Dr. Gregory Robinson
Director of Graduate Studies | Ethnomusicology
- Musics of the World
- Music History in Society III
- B.A. Music, Colby College
- Ph.D., University of Pennsylvania (Anthropology of Music)
Dr. Gregory Joseph Robinson is Associate Professor of Music and Director of Ethnomusicology at George Mason University’s School of Music. He received the Ph.D. from the University of Pennsylvania and graduated summa cum laude from Colby College in Waterville, Maine. His current research projects center on rural music in southern Chile and Argentina, classic rock in the United States, and Latin American art music. His book, No Borders Between Gauchos: Music, Tradition, and the Post-Frontier in Chilean Patagonia (under contract with Oxford University Press), deals with music, conviviality, and border relationships in southern Chile, where he conducted fieldwork from 2005 to 2007, and again in 2011 and 2013.
Robinson’s writings appear in the journal Ethnomusicology, the Latin American Music Review, the Yearbook for Traditional Music, the Bloomsbury Encyclopedia of Popular Music of the World, and in several edited collections. Recent honors and awards include a Fulbright Fellowship, an International Dissertation Research Fellowship from the Social Science Research Council, and a Faculty Summer Research Grant from the Vice President for Research and Development at George Mason University. He has given invited lectures at The Catholic University of America, the University of Delaware, the University of Pennsylvania, and Westminster Choir College. Additionally, he has presented his research at conferences in Santiago, Chile; Mexico City; Salvador, Brazil; Montreal, Canada; and Leeds, England; as well as at regional, national, and international conferences located in the United States.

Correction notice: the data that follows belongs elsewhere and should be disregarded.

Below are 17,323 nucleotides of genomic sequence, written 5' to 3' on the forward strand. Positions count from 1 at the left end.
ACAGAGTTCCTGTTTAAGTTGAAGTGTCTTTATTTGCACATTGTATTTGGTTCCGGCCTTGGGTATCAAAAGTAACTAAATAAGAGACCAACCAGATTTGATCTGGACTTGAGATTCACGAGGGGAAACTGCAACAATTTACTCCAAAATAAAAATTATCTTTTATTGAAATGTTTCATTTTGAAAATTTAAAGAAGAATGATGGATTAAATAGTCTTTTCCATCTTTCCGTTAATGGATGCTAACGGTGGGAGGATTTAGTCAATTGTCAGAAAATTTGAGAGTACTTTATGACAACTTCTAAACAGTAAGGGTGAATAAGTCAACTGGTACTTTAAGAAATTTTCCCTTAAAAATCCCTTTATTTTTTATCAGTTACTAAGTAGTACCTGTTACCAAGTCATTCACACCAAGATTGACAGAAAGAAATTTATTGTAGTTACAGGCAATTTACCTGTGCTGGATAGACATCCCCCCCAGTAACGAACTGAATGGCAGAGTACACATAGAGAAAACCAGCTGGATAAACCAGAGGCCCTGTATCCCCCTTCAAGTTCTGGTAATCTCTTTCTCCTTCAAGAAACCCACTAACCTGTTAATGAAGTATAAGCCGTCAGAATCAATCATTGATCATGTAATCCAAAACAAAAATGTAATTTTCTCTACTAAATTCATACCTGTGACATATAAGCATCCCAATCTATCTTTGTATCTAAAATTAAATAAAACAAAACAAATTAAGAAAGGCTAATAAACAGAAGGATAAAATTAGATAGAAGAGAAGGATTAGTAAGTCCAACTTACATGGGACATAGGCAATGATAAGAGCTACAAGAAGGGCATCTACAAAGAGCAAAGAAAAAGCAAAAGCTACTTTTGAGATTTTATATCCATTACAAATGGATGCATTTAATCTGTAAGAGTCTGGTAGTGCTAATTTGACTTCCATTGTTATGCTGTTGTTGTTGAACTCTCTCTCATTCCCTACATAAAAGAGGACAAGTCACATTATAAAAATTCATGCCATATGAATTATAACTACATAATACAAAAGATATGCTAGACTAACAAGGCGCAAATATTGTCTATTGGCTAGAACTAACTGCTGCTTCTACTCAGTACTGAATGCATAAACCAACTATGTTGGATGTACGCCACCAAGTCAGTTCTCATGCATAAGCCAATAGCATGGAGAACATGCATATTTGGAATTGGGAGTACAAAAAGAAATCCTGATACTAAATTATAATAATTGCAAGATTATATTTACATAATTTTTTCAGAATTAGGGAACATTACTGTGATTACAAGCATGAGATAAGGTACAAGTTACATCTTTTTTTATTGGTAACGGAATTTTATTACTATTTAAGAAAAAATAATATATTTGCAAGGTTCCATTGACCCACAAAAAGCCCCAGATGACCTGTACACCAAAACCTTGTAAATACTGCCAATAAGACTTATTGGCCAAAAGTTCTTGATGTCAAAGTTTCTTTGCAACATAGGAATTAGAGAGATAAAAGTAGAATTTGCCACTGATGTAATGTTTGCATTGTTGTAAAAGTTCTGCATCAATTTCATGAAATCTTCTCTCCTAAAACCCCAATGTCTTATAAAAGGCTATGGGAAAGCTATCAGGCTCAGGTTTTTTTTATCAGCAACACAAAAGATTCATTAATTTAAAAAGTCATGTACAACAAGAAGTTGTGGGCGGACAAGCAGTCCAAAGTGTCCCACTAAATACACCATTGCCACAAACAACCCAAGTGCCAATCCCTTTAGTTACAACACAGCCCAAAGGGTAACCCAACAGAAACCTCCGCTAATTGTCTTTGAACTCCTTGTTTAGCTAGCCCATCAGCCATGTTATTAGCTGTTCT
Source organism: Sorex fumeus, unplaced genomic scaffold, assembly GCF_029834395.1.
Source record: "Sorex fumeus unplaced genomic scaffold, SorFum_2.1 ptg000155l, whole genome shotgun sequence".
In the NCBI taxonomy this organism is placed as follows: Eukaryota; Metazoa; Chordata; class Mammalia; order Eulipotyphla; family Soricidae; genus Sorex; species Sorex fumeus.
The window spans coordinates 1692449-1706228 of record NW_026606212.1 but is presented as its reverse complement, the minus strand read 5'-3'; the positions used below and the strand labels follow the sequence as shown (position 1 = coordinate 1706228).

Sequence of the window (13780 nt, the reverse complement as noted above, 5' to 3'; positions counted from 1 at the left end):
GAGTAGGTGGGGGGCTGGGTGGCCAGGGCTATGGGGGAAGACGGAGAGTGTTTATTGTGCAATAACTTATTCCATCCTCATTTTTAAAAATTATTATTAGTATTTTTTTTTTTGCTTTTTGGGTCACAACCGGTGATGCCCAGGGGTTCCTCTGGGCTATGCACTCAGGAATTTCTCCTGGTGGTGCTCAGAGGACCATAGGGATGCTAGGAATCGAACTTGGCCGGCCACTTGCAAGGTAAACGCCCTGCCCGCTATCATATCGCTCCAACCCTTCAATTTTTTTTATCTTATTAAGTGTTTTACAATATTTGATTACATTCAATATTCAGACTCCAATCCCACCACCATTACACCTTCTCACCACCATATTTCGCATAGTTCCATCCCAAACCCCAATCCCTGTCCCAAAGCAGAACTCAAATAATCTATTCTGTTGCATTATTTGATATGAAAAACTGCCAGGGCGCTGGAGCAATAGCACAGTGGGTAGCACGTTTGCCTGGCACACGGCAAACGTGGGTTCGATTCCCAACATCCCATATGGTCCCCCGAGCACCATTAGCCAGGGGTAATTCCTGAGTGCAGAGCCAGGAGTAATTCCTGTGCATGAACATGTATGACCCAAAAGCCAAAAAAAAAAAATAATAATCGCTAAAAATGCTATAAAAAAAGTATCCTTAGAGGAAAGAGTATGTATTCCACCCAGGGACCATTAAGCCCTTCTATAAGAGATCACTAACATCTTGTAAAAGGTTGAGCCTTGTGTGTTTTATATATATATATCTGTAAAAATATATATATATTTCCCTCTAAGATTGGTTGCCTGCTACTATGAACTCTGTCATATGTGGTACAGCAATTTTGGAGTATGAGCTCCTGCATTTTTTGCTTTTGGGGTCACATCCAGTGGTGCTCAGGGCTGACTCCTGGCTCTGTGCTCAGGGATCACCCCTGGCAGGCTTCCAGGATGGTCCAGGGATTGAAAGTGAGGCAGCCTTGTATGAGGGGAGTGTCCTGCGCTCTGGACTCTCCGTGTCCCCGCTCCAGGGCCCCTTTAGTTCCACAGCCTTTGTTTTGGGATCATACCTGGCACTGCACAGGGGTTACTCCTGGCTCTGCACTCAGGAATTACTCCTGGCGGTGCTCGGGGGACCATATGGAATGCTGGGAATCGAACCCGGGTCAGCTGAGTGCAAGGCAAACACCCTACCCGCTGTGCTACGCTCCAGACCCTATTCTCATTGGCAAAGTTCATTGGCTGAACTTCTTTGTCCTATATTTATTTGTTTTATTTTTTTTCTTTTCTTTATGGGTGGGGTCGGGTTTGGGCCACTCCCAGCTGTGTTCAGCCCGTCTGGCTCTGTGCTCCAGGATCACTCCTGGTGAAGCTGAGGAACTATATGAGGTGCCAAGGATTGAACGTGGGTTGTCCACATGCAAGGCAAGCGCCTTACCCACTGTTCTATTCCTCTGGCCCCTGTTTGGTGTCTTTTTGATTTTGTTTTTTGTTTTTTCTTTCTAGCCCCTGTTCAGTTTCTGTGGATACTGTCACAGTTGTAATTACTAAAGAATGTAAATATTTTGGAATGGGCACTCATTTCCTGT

At George Mason University, Dr. Robinson teaches graduate and undergraduate courses in ethnomusicology, research methods, Latin American and Caribbean music, Indian music, and Western music history and theory. In addition, he coordinates Mason’s Ethnomusicology Minor and advises dissertations and theses within the School of Music, while also serving as an affiliate faculty member for Latin American Studies.
Robinson has performed in various musical genres. In recent years, he has performed extensively on accordion, guitar, and voice in southern Chile and Argentina, with a bluegrass and country ensemble in Philadelphia, in a samba ensemble at the University of Pennsylvania, and in various church choirs. He studied classical piano with Joseph Fennimore, Alvin Chow, and Cheryl Tschanz, and voice with Elizabeth Patches.